South Tipperary – 1570 -1841, Religion, Land and Rivalry explores the interaction between the Protestant and Roman Catholic communities of South Tipperary from their earliest divergence c.1570 to the culmination of emancipation, c.1841. Particular attention is given to the ultimately unsuccessful strategies of the ruling establishment to secure hegemony in the region and thereby dominate the Roman Catholic majority.
In South Tipperary, the author makes excellent use of a range of printed and manuscript sources in the form of visitations, censuses, taxation assessments, parliamentary reports etc. to produce an extraordinary range of maps. These depict the changing religious and political landscape of Tipperary’s south riding. This study is important to general Irish history because this district exhibits considerable continuity from the Middle Ages through to the Modern Era. As the author says, South Tipperary was ” an area of hegemonic contestation” – in a sense it was crucial to the survival of Irish Catholicism and perhaps Irishness itself.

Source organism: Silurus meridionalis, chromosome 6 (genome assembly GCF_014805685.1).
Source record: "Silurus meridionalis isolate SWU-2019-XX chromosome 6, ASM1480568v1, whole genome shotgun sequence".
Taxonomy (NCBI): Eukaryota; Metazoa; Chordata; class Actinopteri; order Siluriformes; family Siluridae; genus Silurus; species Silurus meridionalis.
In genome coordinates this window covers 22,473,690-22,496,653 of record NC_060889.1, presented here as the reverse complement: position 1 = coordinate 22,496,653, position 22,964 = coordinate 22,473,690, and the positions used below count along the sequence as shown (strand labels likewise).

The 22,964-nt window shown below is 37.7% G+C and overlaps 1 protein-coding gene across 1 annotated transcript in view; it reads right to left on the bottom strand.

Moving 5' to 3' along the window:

–Dr Hiram Morgan–